As part of a redesign of its online video content, Reuters has made its own contribution to the growing field of video advertising offerings.
The product lets advertisers create and run 15-second units, either Flash or digitized broadcast spots, that play before featured video content — an approach known as “pre-roll.” Reuters has offered a version of the product for five months, but today marks its official launch. Advertisers include IBM and MSN.
Reuters chose 15-second units rather than the broadcast standard 30-second spot to preserve site usability and user experience, according to Walker Jacobs, Reuters’ VP of media sales.
“We would have unhappy users if we were doing uninitiated full-screen content breaks of 30 seconds, especially on a site like ours where timeliness is of the essence,” he said.
Jacobs was referring to one of the more recent developments in the rapidly changing field of online video advertising, Unicast’s introduction of its 30-second “Video Commercial” format. The technology loads entire broadcast-quality TV ads in the background and plays them between Web pages. Jacobs likes the Unicast format, but feels the ads are too long for Reuters.com’s audience.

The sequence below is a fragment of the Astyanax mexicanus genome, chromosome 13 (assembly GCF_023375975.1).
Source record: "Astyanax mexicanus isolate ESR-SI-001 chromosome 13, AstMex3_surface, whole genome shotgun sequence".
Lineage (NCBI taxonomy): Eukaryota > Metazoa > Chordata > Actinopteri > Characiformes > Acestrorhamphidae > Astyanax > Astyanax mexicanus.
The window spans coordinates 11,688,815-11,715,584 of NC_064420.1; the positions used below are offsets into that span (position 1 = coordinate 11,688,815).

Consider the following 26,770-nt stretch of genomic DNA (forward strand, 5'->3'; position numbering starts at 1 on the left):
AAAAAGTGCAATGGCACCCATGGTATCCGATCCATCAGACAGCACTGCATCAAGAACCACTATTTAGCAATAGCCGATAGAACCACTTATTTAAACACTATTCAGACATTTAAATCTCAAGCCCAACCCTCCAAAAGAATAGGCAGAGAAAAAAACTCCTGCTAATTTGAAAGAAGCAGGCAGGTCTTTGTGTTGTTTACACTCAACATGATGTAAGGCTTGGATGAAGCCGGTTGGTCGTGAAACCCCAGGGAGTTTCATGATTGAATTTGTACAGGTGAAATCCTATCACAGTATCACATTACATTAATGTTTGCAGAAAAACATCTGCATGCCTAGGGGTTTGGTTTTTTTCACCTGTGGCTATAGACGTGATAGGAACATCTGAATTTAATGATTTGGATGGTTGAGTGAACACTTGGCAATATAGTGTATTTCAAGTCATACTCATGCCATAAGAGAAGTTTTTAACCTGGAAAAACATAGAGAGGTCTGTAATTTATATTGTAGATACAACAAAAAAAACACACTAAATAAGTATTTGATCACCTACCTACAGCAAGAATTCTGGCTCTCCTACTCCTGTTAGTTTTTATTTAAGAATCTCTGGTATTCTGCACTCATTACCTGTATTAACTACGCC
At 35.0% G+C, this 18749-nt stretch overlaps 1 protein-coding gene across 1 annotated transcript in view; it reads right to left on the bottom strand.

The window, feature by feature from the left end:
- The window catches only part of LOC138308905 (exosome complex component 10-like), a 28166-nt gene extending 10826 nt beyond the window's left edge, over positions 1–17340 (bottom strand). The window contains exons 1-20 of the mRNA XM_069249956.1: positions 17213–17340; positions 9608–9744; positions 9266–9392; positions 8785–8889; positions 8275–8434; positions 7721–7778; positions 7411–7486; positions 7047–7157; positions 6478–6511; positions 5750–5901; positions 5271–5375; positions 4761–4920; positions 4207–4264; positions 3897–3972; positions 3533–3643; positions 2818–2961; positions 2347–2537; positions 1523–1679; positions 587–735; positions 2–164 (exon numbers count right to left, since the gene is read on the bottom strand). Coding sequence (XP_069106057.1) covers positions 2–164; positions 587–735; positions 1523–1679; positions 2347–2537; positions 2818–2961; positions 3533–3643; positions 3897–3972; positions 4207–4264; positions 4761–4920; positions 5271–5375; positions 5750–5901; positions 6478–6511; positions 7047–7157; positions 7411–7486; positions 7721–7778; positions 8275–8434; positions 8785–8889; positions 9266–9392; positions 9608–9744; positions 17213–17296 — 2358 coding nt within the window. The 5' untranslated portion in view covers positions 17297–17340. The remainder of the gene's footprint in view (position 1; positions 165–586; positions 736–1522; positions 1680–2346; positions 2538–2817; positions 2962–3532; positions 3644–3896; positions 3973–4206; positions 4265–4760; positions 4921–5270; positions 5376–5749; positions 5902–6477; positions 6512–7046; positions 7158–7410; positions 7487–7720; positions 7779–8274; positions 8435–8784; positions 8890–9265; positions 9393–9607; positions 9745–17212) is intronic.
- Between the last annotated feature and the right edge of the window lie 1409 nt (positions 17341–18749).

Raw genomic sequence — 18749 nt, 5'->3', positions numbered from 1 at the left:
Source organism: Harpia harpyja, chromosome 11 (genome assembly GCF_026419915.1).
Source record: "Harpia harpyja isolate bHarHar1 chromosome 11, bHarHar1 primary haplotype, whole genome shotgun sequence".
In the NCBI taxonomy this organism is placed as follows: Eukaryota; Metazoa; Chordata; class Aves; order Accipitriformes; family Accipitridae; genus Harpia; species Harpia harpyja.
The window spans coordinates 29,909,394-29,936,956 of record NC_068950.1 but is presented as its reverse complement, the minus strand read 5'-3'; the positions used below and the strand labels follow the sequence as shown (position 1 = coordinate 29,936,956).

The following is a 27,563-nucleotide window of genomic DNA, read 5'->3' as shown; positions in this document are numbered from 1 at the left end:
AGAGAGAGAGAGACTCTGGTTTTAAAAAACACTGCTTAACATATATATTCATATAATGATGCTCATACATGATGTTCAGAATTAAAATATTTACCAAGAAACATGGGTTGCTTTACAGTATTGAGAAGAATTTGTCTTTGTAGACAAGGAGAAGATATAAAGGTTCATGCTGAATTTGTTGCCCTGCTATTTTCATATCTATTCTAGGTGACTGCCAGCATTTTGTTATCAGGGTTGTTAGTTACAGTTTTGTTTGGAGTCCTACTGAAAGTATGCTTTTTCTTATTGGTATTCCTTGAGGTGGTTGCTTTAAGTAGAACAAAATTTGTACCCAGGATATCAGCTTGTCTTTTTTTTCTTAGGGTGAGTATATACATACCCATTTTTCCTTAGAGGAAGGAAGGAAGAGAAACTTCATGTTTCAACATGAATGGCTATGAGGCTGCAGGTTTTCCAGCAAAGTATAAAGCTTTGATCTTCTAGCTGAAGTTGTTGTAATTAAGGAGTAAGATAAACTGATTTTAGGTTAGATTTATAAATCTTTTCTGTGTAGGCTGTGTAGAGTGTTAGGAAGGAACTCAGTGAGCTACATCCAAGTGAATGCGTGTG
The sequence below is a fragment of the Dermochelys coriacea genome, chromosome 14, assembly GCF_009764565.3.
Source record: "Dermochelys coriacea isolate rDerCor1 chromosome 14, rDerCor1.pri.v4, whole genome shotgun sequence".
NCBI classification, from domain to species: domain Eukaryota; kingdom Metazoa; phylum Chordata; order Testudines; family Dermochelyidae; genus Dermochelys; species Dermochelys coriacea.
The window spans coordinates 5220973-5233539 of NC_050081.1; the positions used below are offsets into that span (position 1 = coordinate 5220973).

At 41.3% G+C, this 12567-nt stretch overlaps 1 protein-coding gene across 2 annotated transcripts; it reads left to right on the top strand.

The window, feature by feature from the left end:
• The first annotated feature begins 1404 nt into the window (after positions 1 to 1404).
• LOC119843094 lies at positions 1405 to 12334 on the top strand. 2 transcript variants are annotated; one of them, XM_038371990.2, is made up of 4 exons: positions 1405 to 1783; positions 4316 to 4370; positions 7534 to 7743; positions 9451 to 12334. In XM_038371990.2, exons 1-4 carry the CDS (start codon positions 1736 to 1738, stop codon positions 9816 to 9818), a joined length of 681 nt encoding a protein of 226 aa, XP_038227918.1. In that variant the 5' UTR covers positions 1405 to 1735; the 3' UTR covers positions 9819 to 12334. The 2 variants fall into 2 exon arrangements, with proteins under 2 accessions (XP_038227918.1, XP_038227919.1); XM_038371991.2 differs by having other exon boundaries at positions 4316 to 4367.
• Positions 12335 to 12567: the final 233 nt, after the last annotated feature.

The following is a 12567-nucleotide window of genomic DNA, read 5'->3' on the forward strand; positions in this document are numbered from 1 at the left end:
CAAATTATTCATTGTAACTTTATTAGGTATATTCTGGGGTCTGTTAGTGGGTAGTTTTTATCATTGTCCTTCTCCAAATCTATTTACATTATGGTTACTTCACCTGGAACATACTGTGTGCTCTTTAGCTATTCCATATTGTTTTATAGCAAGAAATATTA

Most similar to Reuters’ new offerings are video ads introduced along with MSN’s recent redesign. Last month, the publisher debuted a broadband video service with 15-second ads that play at intervals within video content.
Reuters’ redesign also brings more content to Reuters’ body of raw and edited footage. Also, video content is now divided into four channels, including business, world news, entertainment and life; and ads can be targeted to any of these channels.
Jacobs said while inventory is not close to selling out, Reuters has high hopes for the format. In the meantime, users will likely encounter only the occasional video ad on its site.
“They won’t play before every featured clip,” he said.
Reuters is also offering 30-second video spots and sponsored video units. However, these units will likely see little use because they’re “anchored,” meaning they only play when initiated by users who want to experience advertising content for its own sake.
Jacobs said these formats are of less importance to Reuters’ ad sales strategy, and it’s unclear what motivation the company had for releasing them. They may have been launched as a concession to advertisers demanding a 30-second option for their existing broadcast TV spots.
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